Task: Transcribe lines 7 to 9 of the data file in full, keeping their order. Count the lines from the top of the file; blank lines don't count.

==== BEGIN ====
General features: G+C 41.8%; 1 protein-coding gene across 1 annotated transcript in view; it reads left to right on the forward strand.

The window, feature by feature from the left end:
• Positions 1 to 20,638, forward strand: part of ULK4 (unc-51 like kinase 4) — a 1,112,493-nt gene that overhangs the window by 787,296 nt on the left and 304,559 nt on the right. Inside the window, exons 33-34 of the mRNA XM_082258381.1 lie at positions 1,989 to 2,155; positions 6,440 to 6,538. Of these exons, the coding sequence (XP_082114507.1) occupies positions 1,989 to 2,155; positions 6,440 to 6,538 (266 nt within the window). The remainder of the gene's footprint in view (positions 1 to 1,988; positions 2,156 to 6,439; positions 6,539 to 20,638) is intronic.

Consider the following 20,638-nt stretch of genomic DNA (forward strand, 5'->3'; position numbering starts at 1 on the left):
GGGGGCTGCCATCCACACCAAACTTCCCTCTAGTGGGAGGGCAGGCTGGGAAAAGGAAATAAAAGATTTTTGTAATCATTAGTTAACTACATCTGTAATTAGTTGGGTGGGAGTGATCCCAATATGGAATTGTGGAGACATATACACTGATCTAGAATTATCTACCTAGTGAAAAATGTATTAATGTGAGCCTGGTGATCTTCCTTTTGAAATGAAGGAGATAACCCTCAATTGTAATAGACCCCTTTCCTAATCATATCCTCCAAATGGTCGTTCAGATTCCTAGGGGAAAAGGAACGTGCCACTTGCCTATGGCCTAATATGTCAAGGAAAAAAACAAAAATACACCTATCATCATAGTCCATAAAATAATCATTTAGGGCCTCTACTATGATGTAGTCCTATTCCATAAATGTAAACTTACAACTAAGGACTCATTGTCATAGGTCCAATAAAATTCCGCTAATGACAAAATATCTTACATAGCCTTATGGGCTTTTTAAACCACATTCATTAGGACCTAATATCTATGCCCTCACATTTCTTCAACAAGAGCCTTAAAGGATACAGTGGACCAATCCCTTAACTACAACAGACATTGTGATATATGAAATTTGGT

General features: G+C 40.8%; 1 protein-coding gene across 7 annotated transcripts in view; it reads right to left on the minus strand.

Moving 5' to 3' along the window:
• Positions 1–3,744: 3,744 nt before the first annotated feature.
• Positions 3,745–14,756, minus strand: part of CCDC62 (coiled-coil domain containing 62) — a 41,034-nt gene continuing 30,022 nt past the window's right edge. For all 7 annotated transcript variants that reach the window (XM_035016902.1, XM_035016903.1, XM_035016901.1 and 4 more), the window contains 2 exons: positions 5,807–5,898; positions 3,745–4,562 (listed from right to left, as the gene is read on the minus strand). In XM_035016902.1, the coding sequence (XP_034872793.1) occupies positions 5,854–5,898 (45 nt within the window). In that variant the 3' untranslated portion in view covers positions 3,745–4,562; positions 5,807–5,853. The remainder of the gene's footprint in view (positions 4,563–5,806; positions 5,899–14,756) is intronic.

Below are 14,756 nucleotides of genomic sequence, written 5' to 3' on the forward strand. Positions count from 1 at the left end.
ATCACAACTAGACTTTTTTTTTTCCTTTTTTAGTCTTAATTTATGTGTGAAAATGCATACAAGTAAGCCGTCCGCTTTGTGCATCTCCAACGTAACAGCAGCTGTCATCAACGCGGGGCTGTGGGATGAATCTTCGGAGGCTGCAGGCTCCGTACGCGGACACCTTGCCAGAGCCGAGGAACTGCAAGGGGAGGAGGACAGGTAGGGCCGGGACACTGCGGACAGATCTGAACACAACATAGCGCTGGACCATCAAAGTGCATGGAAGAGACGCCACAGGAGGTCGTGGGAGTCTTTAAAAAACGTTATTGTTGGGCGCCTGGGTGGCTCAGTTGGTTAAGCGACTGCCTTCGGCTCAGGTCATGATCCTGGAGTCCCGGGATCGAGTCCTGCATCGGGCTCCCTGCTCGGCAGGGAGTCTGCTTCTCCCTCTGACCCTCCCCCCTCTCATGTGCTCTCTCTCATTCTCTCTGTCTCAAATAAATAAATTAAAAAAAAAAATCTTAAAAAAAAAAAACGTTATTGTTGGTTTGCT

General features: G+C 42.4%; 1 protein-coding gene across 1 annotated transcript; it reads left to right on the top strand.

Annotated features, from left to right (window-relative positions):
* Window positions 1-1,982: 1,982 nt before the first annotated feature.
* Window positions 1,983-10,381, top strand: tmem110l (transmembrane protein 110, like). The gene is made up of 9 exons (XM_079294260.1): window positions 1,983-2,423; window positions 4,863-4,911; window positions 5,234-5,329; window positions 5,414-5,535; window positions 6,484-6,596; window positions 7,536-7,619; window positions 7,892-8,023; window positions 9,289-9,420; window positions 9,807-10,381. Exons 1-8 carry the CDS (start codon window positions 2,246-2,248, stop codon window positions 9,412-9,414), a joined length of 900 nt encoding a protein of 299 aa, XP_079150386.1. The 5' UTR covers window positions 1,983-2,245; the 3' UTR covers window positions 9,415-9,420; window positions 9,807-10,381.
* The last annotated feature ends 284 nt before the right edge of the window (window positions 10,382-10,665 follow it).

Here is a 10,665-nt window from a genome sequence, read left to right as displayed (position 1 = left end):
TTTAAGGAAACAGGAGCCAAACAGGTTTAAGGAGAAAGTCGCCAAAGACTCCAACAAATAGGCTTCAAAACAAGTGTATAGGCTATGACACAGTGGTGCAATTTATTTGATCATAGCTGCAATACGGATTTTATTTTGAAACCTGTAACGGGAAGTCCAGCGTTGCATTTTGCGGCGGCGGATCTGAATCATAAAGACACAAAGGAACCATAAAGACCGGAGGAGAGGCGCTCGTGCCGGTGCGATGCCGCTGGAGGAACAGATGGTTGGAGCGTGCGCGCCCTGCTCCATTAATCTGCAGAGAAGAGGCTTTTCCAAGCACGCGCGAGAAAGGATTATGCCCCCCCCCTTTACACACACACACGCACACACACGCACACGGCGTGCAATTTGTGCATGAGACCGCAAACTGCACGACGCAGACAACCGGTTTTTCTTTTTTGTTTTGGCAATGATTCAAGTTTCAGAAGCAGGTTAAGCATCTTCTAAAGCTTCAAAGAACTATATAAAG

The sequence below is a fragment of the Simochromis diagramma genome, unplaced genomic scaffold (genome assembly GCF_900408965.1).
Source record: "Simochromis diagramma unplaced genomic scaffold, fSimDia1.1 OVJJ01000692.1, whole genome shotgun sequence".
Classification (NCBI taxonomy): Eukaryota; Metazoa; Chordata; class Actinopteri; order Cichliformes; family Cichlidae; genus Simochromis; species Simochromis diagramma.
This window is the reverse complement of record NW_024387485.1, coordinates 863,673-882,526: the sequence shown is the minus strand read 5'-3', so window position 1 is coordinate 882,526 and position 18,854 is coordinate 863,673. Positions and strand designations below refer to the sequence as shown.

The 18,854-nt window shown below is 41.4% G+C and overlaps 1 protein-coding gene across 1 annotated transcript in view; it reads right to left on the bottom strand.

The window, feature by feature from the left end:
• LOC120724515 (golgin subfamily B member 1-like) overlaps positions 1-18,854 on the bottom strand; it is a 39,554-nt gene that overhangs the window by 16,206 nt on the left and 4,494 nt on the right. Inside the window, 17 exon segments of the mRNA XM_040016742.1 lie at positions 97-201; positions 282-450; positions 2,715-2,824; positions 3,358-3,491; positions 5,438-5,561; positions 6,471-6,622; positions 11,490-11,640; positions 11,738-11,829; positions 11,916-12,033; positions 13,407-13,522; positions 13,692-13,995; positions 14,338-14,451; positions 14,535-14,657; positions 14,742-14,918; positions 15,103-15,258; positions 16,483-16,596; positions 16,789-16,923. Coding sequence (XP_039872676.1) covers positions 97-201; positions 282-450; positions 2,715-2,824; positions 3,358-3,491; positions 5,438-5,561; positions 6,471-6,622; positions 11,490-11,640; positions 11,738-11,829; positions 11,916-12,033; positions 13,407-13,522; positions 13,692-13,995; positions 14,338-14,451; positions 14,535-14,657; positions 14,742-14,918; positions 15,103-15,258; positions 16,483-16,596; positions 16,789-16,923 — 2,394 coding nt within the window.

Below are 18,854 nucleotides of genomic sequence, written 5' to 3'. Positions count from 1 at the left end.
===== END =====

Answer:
Moving 5' to 3' along the window:
• Positions 1–3,744: 3,744 nt before the first annotated feature.
• Positions 3,745–14,756, minus strand: part of CCDC62 (coiled-coil domain containing 62) — a 41,034-nt gene continuing 30,022 nt past the window's right edge. For all 7 annotated transcript variants that reach the window (XM_035016902.1, XM_035016903.1, XM_035016901.1 and 4 more), the window contains 2 exons: positions 5,807–5,898; positions 3,745–4,562 (listed from right to left, as the gene is read on the minus strand). In XM_035016902.1, the coding sequence (XP_034872793.1) occupies positions 5,854–5,898 (45 nt within the window). In that variant the 3' untranslated portion in view covers positions 3,745–4,562; positions 5,807–5,853. The remainder of the gene's footprint in view (positions 4,563–5,806; positions 5,899–14,756) is intronic.